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Share Name Share Symbol Market Type Share ISIN Share Description
Manolete Partners Plc LSE:MANO London Ordinary Share GB00BYWQCY12 ORD 0.4P
  Price Change % Change Share Price Shares Traded Last Trade
  0.00 0.0% 245.00 8,295 08:00:29
Bid Price Offer Price High Price Low Price Open Price
240.00 250.00 250.00 242.50 242.50
Industry Sector Turnover (m) Profit (m) EPS - Basic PE Ratio Market Cap (m)
General Financial 18.68 9.46 17.00 14.4 107
Last Trade Time Trade Type Trade Size Trade Price Currency
15:54:55 O 345 240.00 GBX

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Date Time Title Posts
09/4/202121:22::: MANOLETE PARTNERS :::885
01/5/201914:14Manolete Partners at the UK Investor Show-

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DateSubject
09/5/2021
09:20
Manolete Partners Daily Update: Manolete Partners Plc is listed in the General Financial sector of the London Stock Exchange with ticker MANO. The last closing price for Manolete Partners was 245p.
Manolete Partners Plc has a 4 week average price of 238p and a 12 week average price of 185p.
The 1 year high share price is 600p while the 1 year low share price is currently 180p.
There are currently 43,571,425 shares in issue and the average daily traded volume is 71,814 shares. The market capitalisation of Manolete Partners Plc is £106,749,991.25.
03/3/2021
14:43
gatehill: Although I read the presentation on their website last week I still tuned in to get the extra interpretations that the CEO gave. So why has the share price fallen today when the company has such good prospects? I regret not selling when the share price reached 600 last May, having bought at 400 the previous December but at the current price I may purchase more!
03/2/2021
07:26
jimtech: I bought in on Monday for a few reasons. This is my take... I think the previous high rating anticipated that COVID-19 related new business would come sooner than it will do. Cash flow has always been a problem and it will continue to be 'lumpy'. That's just the nature of the business. The institutions that sold made good returns on their IPO investments. They bought in requiring dividends and this would have been a drain on Manolete resources. Dividends may well now be reviewed to ease cashflow. I see Mithaq Capital as being more patient though. It is also hugely significant as they are shareholders in Burford Capital - as has previously been pointed out. So, Mithaq Capital know the sector. Insolvency litigation is an area where Burford no longer has an offering and Manolete is the UK market leader. Consequently, a merger would make sense at some point. Unless an offer is made I don't see the Manolete share price moving up for a while though. This slow down has spooked investors but it will pick up again when the UK government cease financial support of companies. Manolete Management have said that this slow-down was flagged when they released their H1 results, however, this was not clear and will have created a bit of distrust amongst investors. Consequently, it may take time to climb up again. Just my thoughts as a private investor. DYOR.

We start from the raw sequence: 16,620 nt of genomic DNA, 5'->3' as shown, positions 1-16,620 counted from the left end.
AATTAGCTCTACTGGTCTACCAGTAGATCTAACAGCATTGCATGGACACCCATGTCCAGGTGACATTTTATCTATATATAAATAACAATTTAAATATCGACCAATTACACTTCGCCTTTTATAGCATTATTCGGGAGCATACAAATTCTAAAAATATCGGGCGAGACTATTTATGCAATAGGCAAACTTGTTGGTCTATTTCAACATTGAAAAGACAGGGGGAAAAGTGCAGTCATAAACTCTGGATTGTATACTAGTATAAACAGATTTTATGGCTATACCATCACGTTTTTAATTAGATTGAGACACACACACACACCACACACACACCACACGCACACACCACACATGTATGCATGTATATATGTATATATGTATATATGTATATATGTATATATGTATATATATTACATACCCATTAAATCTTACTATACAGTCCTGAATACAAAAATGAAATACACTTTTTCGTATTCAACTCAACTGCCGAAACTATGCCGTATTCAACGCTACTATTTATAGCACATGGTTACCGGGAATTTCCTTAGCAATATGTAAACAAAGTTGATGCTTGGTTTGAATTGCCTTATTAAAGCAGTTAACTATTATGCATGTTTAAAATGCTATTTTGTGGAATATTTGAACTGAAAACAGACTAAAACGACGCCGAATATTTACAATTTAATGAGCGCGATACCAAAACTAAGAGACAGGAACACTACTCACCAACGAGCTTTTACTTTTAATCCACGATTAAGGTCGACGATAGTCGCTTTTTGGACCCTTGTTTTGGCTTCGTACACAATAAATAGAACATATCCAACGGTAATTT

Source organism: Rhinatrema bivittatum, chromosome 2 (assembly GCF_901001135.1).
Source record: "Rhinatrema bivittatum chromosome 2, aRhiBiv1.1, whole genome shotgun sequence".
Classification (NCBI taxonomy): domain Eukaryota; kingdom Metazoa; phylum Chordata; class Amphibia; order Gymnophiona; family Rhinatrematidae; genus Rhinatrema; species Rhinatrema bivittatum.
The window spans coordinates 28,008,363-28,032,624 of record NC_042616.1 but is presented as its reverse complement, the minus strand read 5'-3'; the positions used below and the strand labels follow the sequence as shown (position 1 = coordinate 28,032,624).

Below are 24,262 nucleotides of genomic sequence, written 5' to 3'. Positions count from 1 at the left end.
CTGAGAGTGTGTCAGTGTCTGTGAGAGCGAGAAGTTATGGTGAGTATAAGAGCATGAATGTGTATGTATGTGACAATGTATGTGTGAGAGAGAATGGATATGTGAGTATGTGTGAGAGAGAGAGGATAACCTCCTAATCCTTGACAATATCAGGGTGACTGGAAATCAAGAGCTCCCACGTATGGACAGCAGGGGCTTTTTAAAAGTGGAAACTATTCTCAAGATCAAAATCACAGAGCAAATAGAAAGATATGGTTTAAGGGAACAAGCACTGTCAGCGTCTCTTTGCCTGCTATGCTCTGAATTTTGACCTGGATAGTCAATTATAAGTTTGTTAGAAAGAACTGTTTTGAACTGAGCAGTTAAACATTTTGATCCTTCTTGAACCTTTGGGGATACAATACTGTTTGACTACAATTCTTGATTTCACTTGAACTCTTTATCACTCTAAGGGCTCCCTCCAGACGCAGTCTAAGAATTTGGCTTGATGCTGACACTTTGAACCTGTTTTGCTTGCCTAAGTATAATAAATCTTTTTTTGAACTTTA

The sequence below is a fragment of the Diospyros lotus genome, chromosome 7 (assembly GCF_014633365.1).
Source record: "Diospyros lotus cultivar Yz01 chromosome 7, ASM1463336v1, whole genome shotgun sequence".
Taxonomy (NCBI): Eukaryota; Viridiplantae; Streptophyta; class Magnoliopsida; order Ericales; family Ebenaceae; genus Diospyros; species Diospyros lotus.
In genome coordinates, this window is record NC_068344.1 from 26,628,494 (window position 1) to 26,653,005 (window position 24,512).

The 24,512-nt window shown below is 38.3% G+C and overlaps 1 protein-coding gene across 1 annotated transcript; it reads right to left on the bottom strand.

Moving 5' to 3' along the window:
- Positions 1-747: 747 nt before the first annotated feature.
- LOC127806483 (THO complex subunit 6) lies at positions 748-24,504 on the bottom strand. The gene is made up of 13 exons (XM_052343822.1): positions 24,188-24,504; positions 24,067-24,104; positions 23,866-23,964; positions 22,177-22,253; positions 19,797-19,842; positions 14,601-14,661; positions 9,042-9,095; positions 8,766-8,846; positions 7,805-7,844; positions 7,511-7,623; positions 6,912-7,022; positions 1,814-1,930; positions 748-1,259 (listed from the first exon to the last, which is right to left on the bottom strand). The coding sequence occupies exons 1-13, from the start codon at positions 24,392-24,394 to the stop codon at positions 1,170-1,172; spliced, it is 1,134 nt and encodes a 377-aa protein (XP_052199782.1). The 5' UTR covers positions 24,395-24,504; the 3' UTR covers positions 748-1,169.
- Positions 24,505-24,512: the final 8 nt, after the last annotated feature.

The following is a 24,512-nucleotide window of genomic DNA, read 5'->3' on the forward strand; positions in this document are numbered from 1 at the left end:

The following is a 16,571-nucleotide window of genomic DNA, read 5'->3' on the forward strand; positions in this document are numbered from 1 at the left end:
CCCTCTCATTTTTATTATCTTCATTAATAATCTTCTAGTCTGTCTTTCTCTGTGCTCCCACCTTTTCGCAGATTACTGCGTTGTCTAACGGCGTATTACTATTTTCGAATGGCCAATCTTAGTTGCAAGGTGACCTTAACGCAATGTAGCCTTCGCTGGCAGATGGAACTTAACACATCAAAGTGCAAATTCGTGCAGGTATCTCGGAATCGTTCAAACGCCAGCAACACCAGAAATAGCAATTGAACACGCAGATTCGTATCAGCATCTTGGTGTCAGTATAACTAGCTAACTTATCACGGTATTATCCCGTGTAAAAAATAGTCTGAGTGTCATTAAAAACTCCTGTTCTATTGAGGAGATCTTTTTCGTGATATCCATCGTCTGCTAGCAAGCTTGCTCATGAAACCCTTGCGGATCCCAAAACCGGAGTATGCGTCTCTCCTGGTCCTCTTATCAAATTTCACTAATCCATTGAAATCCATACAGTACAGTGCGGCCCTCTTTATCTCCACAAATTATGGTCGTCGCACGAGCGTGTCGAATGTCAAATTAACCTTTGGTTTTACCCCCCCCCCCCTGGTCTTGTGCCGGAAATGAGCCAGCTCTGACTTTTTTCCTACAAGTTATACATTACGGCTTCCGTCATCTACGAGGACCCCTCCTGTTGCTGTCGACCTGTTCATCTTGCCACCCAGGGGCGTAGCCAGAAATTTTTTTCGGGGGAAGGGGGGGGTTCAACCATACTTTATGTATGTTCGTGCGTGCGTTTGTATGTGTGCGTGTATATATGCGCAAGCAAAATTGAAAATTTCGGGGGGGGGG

04/1/2021
16:35
maddox: Yep, the share price is starting to respond despite volume being below the average. When Miton are cleaned out then the share price recovery could be sharp - there isn't a large free float and demand could very easily outweigh supply. This is probably the last opportunity to scale-up at these prices.
18/12/2020
12:19
maddox: Hi bogman, The share price weakness is most likely due to Premier Miton selling their stake - see recent RNS. The were cornerstone investors for the IPO so have done well despite the lower current price. As Warren Buffet says “Whether we're talking about socks or stocks, I like buying quality merchandise when it is marked down.” However, the Investor psychology atm is towards Momentum investing so buying a declining chart is going against current sentiment despite the exceedingly strong fundamentals. In the long term there is a 100% correlation between a firm's share price and its underlying business performance. Regards, Maddox
23/11/2020
20:26
sirrux: 90% per Annual Report.Pass on defence is where the cartel say they don't pay out to the extent you were able to pass on the cartel's overcharge to your customers. Sounds real messy if you ask me, you could be arguing over that one for a long time.I see the general decline in Mano's share price coincides with a June 2020 EU court appeal hearing relating to the truck cartel. That may have had some sort of indirect bearing on Mano's cases. Sounds like the year end accounting discussions on the £7.1m valuation will be interesting, Mano were hopeful of an even bigger payout (that was perhaps being reflected in the pre COVID share price) but based on the dearth of news it all looks a bit iffy to me and it's now nearly 5 years after the EU ruling in 2016. Worth a few more questions I think.
17/11/2020
17:31
monkey79: LIT's accounting is clearly better than 'fair value' accounting with one expectation, markets have currently oversold MANO because of fair value accounting. For MANO's share price to half because of some dodgy report by Share Prophet is crazy. Assuming MANO case instruction remains at the same (will almost definitely increase because of COVID)then by H1 2022 they will have instructed another 252 cases, in addition to the current 224 open cases. If their duration is actually 11 months then you would envisage they would all complete by year end 2022 (some of the H2 126 cases would complete by year end). So 476 cases should complete in the next 18 months. Again MANO have only complete 305 cases since inception in 2010. Their realised gain from 2016-2020 is £27.7m (earlier years realised gain not reported). Even assuming all 305 cases realised between 2016-2020, which they did not, then the pro rata realised gain on 476 cases is £43.2m - plus the 4m realised gain from H1 2021 = £47.2m. Fair value accounting is better when market has overshot!
17/11/2020
17:29